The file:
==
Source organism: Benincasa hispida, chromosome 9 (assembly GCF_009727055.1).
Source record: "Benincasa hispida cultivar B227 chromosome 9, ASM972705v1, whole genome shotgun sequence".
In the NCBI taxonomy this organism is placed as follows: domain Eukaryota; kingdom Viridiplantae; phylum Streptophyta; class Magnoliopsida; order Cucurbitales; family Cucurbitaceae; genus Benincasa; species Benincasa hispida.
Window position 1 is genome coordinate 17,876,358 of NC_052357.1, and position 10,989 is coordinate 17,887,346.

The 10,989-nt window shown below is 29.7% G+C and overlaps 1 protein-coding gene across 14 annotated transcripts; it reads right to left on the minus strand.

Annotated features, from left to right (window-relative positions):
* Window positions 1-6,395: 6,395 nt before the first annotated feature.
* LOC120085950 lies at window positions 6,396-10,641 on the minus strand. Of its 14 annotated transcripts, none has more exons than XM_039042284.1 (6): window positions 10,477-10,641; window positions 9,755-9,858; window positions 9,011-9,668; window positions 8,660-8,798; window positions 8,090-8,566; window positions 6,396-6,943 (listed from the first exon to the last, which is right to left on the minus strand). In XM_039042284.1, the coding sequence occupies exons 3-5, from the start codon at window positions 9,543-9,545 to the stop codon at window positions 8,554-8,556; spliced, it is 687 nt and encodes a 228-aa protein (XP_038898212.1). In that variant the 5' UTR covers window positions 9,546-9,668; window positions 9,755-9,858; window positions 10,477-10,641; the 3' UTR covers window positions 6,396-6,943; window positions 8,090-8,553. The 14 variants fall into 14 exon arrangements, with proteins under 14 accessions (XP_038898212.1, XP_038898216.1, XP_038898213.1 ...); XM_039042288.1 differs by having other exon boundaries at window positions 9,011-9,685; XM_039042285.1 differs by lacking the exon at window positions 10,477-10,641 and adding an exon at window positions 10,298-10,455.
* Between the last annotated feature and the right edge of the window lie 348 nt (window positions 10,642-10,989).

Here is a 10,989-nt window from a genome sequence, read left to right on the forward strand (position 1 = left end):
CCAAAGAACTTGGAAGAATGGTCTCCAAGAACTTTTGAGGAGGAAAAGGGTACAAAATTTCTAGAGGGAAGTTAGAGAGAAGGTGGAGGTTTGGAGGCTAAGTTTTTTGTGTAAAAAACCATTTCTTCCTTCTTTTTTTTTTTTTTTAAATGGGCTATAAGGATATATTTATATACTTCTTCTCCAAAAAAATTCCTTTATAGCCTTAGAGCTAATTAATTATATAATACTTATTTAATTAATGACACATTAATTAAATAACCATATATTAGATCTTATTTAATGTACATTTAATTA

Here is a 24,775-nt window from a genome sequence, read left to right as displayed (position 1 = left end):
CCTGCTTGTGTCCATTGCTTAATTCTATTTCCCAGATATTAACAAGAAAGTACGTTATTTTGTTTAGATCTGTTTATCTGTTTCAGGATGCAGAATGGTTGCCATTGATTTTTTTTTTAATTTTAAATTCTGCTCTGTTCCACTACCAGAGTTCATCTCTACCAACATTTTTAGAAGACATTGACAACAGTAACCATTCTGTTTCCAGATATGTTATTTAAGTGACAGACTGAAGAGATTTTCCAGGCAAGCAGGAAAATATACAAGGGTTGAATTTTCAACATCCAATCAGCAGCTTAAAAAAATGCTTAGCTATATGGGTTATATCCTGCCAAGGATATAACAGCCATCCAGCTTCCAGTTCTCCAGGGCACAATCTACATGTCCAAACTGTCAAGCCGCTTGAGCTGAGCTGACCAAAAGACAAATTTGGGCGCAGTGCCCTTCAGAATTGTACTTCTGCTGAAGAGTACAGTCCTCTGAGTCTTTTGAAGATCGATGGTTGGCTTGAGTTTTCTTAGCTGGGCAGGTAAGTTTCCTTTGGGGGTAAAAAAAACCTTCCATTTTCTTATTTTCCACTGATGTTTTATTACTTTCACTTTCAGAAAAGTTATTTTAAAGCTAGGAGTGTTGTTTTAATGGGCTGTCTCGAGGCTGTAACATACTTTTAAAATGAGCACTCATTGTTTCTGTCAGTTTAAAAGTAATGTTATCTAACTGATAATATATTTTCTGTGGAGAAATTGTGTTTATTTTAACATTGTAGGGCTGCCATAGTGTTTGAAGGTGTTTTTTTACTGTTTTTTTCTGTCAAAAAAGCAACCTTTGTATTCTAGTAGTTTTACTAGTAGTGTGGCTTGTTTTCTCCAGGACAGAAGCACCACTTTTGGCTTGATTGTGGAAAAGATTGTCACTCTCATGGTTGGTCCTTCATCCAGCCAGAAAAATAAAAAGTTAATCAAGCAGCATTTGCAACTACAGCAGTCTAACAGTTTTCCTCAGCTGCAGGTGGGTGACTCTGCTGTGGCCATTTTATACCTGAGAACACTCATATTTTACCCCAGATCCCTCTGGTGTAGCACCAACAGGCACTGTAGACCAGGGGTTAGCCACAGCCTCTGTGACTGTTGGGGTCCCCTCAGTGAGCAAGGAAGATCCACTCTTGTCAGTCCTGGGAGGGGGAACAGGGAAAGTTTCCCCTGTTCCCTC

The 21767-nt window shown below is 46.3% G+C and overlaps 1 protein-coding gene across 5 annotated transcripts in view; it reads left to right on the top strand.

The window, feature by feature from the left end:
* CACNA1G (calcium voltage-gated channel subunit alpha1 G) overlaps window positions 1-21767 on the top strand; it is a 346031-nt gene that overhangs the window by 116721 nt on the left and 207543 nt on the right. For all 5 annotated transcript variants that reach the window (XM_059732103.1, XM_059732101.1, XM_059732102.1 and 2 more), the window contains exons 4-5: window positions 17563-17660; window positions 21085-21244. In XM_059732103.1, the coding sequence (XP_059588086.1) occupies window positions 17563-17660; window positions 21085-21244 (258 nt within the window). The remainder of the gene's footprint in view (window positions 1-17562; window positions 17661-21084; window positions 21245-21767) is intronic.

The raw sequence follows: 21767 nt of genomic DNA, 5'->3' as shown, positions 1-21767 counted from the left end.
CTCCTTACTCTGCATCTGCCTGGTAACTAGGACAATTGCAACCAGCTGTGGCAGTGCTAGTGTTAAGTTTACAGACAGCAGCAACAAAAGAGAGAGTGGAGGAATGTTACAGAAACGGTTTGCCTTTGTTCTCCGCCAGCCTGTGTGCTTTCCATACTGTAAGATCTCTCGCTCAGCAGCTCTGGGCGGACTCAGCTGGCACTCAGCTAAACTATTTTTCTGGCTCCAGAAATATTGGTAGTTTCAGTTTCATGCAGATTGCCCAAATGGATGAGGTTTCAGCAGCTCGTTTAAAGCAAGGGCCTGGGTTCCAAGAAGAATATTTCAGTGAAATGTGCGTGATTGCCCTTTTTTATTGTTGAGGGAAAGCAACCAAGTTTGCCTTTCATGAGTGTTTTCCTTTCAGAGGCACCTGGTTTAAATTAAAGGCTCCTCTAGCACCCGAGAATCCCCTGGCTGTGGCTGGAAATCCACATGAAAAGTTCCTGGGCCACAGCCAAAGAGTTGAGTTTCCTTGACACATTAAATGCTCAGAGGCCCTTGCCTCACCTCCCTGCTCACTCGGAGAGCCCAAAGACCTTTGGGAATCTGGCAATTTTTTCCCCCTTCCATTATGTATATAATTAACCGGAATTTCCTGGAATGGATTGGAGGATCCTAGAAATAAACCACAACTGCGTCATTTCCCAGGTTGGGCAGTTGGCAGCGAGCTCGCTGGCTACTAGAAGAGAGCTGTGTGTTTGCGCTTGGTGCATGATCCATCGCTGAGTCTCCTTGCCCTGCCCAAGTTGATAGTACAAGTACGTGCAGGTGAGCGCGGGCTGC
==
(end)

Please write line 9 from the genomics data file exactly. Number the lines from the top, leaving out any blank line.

* Between the last annotated feature and the right edge of the window lie 348 nt (window positions 10,642-10,989).